Second Life romance costs first life marriage

November 14th, 2008 - 12:34 pm ICT by IANS  

London, Nov 14 (IANS) A British couple in real life is getting a divorce after the wife discovered that her husband was having an affair in cyber life.Come to the world of Second Life, the unreal, virtual world, a craze among Britons which is leading to broken relationships in the parallel, real world.

Second Life is the brainchild of an American company, Linden Lab. Players create a virtual alter ego, or avatar, which can move around the imagined world, meet people, socialise, and buy land and property and set up businesses with the game’s virtual currency.

Amy Tailor, 28, and David Pollard, 40, met in an internet chat room in 2003. She moved from her home in London to be with him in Newquay in Cornwall, England and at first they had fun together, in real life and cyberspace.

In Second Life she was Laura Skye, a club DJ dressed up as a cowboy. Pollard was a bearded Dave Barmy who lived in a chalet with a Cobra helicopter gunship parked outside.

When home, each nurtured and lived their fantasies through their alter egos in Second Life. One day, Amy woke up from an afternoon nap to see Pollard at his computer, watching his virtual character Barmy having sex with an online call girl.

She fumed. She said: “I went mad - I was so hurt. I just couldn’t believe what he’d done. I looked at the computer screen and could see his character having sex with a female character. It’s cheating as far as I’m concerned.”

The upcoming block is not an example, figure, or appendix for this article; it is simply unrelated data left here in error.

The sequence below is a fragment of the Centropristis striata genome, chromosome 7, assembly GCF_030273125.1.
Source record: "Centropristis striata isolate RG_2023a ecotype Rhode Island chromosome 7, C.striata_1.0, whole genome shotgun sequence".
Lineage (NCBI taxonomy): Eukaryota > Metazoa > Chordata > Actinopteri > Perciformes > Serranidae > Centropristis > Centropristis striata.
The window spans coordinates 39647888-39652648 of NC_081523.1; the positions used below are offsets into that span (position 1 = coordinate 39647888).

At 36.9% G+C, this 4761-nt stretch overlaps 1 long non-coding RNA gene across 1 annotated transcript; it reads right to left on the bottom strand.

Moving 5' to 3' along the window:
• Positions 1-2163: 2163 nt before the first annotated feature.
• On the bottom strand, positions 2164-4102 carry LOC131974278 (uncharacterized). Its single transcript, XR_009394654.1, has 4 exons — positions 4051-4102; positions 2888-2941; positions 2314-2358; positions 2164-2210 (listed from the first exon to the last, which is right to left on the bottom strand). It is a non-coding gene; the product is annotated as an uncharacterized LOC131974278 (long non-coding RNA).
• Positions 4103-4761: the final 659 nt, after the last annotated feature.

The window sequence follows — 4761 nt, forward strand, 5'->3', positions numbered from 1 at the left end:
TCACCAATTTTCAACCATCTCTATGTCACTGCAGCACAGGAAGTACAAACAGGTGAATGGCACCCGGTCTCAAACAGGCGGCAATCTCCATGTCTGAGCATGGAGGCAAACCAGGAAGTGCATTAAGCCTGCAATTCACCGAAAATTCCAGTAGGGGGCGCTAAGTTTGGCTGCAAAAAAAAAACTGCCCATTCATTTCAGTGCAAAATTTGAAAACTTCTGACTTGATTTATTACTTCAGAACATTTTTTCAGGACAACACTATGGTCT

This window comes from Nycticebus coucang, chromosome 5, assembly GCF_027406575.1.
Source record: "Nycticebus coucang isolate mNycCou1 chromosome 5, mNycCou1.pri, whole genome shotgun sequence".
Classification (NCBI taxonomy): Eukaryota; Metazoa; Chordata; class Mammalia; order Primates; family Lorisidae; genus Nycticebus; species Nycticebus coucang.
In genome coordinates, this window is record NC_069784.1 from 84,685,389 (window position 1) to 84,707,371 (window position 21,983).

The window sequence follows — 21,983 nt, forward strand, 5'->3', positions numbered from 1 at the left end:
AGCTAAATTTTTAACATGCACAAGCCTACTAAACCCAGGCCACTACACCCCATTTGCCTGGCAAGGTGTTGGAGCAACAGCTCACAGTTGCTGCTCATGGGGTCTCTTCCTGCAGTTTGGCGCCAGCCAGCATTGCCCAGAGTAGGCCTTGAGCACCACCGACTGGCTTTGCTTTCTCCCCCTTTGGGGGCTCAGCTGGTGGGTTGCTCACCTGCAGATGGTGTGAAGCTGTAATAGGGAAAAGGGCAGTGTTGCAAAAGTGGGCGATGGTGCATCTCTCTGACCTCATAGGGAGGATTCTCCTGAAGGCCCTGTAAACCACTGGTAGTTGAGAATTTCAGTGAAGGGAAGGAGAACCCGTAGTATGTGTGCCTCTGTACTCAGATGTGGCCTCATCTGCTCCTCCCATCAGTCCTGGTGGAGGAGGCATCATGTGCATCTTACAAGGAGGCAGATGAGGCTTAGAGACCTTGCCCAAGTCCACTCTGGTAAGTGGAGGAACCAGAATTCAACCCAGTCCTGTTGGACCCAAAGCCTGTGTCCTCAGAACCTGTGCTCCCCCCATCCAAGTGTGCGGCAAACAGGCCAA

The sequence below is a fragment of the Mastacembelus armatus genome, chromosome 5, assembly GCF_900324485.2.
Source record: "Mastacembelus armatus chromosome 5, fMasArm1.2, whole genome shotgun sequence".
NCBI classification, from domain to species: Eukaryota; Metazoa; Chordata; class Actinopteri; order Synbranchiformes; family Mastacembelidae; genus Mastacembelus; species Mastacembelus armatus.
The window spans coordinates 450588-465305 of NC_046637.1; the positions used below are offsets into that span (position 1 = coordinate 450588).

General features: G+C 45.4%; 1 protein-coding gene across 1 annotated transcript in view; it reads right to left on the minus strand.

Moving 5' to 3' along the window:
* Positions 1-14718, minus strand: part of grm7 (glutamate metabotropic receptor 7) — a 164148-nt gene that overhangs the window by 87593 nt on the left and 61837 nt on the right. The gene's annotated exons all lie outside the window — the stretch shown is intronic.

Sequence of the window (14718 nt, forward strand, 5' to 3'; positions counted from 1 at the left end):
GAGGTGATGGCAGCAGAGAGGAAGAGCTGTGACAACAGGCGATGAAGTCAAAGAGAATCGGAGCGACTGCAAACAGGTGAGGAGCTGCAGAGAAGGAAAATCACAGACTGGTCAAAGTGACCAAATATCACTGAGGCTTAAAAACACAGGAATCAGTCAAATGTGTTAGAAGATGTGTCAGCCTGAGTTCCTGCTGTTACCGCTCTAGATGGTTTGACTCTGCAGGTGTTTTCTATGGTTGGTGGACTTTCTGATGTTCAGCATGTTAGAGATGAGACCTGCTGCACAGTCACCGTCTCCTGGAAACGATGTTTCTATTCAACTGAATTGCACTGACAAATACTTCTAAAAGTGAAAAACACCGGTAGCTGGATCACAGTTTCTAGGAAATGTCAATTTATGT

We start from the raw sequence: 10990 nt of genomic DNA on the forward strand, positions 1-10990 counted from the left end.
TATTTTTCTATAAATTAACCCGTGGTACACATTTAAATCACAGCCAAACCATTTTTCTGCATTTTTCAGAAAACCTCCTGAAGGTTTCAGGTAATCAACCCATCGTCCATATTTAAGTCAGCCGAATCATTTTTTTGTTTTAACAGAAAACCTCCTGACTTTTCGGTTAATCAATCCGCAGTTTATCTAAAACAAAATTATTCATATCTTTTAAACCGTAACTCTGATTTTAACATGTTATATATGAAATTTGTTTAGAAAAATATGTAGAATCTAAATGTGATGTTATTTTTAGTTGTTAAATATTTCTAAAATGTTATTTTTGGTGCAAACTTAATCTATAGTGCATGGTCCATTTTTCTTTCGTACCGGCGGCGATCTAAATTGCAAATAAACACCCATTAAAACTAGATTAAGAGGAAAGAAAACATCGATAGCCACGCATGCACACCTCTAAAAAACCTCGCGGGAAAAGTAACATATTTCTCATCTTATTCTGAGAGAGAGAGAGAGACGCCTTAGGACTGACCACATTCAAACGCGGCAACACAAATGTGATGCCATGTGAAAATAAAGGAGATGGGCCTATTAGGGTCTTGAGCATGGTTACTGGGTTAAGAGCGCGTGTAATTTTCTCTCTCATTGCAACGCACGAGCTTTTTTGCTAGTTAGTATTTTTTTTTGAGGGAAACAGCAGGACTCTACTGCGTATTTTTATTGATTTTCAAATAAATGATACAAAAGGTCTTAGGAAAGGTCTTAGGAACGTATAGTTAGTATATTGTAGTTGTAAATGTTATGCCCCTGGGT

They made up eventually and got married in Cornwall in 2005. Barmy and Skye held a lavish party in their world to mark the occasion. But then, last April Amy caught Pollard once again, this time watching Barmy cuddling a girl.

That was it. She filed for divorce and even changed her maiden name. It is to be finalised next week. Their virtual characters already got a cyber divorce in May.

Pollard defended himself saying it was after all an affair in the unreal world. He said he began the cyber affair because of his wife’s addiction to a computer game.

He told The Independent: “Amy never did anything around the house. She just played World of Warcraft all the time. If I wanted to spend time with her I had to ask, but it was always too much trouble for her to come off the game to spend time with me, so the marriage was a bit of a joke.”

A British charity, Relate, has that its counsellors were coming across an increasing number of people whose real-life relationships were falling apart because of what was happening in their parallel, unreal worlds.

It is now becoming a trend in Second Life of the virtual characters taking on roles of private detectives to keep an eye on the affairs of their cyber mates or act as cyber relationship counsellors.

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